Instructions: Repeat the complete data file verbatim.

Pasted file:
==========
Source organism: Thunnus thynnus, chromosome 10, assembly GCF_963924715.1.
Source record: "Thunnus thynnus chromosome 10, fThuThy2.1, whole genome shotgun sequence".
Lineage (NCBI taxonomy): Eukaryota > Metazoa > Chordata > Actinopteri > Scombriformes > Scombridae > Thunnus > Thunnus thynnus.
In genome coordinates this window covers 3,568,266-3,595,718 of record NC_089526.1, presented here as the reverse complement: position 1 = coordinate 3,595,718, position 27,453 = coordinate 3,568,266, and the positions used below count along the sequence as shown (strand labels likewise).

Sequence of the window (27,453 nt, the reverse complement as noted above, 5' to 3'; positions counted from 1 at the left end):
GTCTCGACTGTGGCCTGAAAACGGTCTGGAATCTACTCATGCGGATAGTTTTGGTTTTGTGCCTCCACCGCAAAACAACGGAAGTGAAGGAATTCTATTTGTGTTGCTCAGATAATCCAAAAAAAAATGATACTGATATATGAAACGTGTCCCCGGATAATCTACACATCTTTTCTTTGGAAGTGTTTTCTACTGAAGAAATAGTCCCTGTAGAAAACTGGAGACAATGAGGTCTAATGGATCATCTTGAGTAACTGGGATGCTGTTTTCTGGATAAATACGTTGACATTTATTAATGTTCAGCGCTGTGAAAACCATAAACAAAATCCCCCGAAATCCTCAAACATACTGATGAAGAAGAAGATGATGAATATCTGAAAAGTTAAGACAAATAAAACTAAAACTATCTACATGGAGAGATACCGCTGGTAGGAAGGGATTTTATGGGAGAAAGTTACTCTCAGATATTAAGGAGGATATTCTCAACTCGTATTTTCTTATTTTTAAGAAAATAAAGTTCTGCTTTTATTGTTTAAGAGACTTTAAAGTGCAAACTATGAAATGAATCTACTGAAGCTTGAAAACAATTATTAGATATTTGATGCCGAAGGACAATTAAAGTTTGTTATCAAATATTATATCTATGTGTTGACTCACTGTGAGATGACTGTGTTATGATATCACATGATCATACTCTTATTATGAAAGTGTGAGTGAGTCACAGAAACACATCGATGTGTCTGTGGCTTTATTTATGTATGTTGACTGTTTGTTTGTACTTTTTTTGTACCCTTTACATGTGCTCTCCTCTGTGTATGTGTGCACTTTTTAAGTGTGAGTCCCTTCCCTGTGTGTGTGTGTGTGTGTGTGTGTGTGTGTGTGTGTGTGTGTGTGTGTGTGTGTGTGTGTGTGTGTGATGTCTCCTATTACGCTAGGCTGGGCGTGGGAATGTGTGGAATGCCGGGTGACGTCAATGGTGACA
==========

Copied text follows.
Source organism: Thunnus thynnus, chromosome 10, assembly GCF_963924715.1.
Source record: "Thunnus thynnus chromosome 10, fThuThy2.1, whole genome shotgun sequence".
Lineage (NCBI taxonomy): Eukaryota > Metazoa > Chordata > Actinopteri > Scombriformes > Scombridae > Thunnus > Thunnus thynnus.
In genome coordinates this window covers 3,568,266-3,595,718 of record NC_089526.1, presented here as the reverse complement: position 1 = coordinate 3,595,718, position 27,453 = coordinate 3,568,266, and the positions used below count along the sequence as shown (strand labels likewise).

Sequence of the window (27,453 nt, the reverse complement as noted above, 5' to 3'; positions counted from 1 at the left end):
GTCTCGACTGTGGCCTGAAAACGGTCTGGAATCTACTCATGCGGATAGTTTTGGTTTTGTGCCTCCACCGCAAAACAACGGAAGTGAAGGAATTCTATTTGTGTTGCTCAGATAATCCAAAAAAAAATGATACTGATATATGAAACGTGTCCCCGGATAATCTACACATCTTTTCTTTGGAAGTGTTTTCTACTGAAGAAATAGTCCCTGTAGAAAACTGGAGACAATGAGGTCTAATGGATCATCTTGAGTAACTGGGATGCTGTTTTCTGGATAAATACGTTGACATTTATTAATGTTCAGCGCTGTGAAAACCATAAACAAAATCCCCCGAAATCCTCAAACATACTGATGAAGAAGAAGATGATGAATATCTGAAAAGTTAAGACAAATAAAACTAAAACTATCTACATGGAGAGATACCGCTGGTAGGAAGGGATTTTATGGGAGAAAGTTACTCTCAGATATTAAGGAGGATATTCTCAACTCGTATTTTCTTATTTTTAAGAAAATAAAGTTCTGCTTTTATTGTTTAAGAGACTTTAAAGTGCAAACTATGAAATGAATCTACTGAAGCTTGAAAACAATTATTAGATATTTGATGCCGAAGGACAATTAAAGTTTGTTATCAAATATTATATCTATGTGTTGACTCACTGTGAGATGACTGTGTTATGATATCACATGATCATACTCTTATTATGAAAGTGTGAGTGAGTCACAGAAACACATCGATGTGTCTGTGGCTTTATTTATGTATGTTGACTGTTTGTTTGTACTTTTTTTGTACCCTTTACATGTGCTCTCCTCTGTGTATGTGTGCACTTTTTAAGTGTGAGTCCCTTCCCTGTGTGTGTGTGTGTGTGTGTGTGTGTGTGTGTGTGTGTGTGTGTGTGTGTGTGTGTGTGTGTGTGTGATGTCTCCTATTACGCTAGGCTGGGCGTGGGAATGTGTGGAATGCCGGGTGACGTCAATGGTGACA